We only just made it into June, but here is your monthly Advocacy update.


Last night the Allan Labor Government announced that they will trial pill testing. While Music Victoria has always deferred to the health experts’ advice on the topic, the evidence is clear that it does save lives and we look forwarding to hearing more from the ten music festivals and events that will be part of the mobile service trial this summer.


In other advocacy news, we have welcomed further clarification from the Environmental Protection Agency (EPA) regarding alternative assessment locations, where they have provided some practical case studies to aid in the sector’s understanding and implementation of the regulations.


We are also pleased to share our high-level insights gained from the recent industry-wide consultations undertaken over the last three months (in preparation for the Victorian Government’s next creative industries strategy). While the challenges remain quite similar to those articulated by our members in December 2022, there is no doubt that progress has already been made, and together we have now formulated some strong recommendations.

A thriving and resilient Victorian contemporary music sector; globally renowned for its pioneering and diverse content, while maintaining its local significance in shaping our culture, community and sense of place; enabled through equitable practices, strong partnerships and innovative people and businesses.




Enhance Our Competitiveness and Extend Our Reach

Objective: Encourage diverse, innovative business models and events, and introduce policies that will safeguard and strengthen our market competitiveness.


Empower Our Industry

Objective: Enhance business and technical skills, streamline event delivery, tax incentives for small and community-focused businesses, targeted support for most disadvantaged artists.


Invest in Long-term Whole-of-Industry Development and Resilience

Objective: Transition to holistic, long-term industry development-focussed strategies and policies that build on strengths of local talent and extends music’s impact to other sectors.


The full paper with further details on our recommended actions will be released next month.


We are so deeply grateful for the time, passion, and trust that each of you as industry stakeholders have extended to us in developing this position. Together we unpacked our motivations, addressed pain points and root causes, examined our value to the community and economy, and identified opportunities and areas of focus to pave the way for a brighter future. Your insights have uncovered exactly what our industry needs to thrive.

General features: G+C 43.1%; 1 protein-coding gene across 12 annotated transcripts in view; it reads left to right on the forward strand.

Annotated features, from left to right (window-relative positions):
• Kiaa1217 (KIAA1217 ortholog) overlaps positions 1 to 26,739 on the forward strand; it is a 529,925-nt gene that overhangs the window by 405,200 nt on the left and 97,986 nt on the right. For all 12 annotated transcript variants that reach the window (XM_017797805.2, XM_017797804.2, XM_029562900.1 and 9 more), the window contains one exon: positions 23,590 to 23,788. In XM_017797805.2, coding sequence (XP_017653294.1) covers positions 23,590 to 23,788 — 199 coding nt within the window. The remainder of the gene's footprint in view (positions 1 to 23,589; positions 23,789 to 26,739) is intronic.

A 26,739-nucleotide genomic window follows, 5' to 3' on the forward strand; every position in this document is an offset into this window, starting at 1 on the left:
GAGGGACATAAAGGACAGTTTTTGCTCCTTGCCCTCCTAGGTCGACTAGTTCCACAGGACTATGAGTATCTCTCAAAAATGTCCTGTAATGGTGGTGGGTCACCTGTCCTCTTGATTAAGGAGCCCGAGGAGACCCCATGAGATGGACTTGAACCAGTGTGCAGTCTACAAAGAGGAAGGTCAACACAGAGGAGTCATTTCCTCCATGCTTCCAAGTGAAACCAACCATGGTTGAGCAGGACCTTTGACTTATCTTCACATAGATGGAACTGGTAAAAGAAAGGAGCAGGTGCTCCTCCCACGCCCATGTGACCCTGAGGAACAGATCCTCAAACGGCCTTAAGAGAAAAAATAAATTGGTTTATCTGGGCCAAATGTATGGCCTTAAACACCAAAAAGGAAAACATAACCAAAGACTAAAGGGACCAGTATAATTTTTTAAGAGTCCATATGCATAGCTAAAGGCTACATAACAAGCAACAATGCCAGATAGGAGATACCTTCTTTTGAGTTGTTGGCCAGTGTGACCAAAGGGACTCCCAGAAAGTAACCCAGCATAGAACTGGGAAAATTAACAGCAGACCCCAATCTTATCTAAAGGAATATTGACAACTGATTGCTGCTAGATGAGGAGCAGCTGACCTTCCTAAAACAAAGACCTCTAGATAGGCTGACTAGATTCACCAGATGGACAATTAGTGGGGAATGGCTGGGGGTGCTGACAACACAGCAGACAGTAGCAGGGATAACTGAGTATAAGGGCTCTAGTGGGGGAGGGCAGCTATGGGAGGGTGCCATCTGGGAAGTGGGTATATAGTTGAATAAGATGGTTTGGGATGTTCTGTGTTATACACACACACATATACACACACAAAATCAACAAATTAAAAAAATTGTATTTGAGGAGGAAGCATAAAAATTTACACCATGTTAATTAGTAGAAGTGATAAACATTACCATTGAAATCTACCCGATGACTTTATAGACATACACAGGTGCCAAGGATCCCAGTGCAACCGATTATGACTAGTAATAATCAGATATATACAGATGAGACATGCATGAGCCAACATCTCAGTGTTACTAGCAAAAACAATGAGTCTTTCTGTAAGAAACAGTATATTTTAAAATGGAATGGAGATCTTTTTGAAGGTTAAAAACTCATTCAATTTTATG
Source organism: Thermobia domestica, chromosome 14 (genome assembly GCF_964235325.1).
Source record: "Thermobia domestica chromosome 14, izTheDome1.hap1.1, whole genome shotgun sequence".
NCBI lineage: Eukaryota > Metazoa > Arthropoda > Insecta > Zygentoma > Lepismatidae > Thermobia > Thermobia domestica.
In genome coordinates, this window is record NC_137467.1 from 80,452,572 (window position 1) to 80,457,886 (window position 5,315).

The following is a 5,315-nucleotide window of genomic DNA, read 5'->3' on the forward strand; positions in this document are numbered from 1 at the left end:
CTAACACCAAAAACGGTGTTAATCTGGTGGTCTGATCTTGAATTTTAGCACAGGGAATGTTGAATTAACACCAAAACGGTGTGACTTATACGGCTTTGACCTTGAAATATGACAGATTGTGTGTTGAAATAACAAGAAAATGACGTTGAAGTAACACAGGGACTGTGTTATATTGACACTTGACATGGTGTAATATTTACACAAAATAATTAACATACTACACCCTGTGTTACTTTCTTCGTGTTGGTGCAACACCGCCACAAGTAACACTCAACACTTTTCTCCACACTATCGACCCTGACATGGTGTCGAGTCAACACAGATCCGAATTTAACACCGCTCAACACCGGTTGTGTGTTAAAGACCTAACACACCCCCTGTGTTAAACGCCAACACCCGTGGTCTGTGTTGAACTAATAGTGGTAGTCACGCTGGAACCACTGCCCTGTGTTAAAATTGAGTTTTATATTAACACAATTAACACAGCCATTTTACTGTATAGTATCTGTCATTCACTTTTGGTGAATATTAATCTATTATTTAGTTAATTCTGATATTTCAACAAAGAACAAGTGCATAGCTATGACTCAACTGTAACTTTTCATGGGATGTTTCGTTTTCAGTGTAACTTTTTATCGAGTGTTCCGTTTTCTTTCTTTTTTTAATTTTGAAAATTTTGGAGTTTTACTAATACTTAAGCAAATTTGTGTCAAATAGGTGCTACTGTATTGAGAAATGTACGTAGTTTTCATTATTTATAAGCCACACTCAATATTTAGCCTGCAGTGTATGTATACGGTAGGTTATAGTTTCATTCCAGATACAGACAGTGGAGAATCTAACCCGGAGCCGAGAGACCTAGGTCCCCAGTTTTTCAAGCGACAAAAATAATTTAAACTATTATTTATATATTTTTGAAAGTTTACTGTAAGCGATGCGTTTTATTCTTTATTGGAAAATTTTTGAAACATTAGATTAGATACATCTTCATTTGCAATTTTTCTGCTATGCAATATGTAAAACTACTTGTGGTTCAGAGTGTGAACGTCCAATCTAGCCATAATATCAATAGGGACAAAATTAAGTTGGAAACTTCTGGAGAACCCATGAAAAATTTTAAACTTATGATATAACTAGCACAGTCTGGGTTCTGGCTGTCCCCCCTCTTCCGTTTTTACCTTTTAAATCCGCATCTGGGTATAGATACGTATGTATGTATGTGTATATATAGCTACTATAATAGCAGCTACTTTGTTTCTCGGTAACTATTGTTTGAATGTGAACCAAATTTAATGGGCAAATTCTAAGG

We look forward to realising them with you.



Simone and the team at Music Victoria

Announced yesterday, the Victorian State Budget 2024/25 acknowledged that times are tough for many, with our economy continuing to be challenged by local and international forces, including inflation and cost of living.


In the current climate, we are pleased to see that the Music Works program will continue to be supported – with the Allan Labor Government making a $1 million investment in 2024-25 to back Victoria’s musicians in the face of unprecedented industry challenges.


In addition, we acknowledge the allocation of $6.5 million over four years to support creative festivals and homegrown events. We eagerly anticipate receiving further details regarding this allocation and what it will mean for the music industry.


We’re also pleased to see support for small businesses including those in the music industry:


Despite the unresolved challenges faced by live music venues regarding insurance and the discontinuation of the sick leave guarantee, so important for the music industry gig workers (noting the State Govt is calling on the Federal Government to take this over), we remain committed to advocating for these issues and others to the government.


At Music Victoria’s core, it is our mission to advocate for a valued, progressive, and equitable Victorian music scene. Music Victoria’s 2024/25 advocacy priorities are:


“While this budget doesn’t solve the monumental challenges currently faced by the industry, it is as we expected given the wider economic context. We look forward to informing future Victorian State budgets as part of the next Victorian Creative State strategy, to which so many from all sectors across our industry have already contributed their insights as part of our recent extensive industry stakeholder consultations.” – Fiona Duncan, Deputy Chair, Music Victoria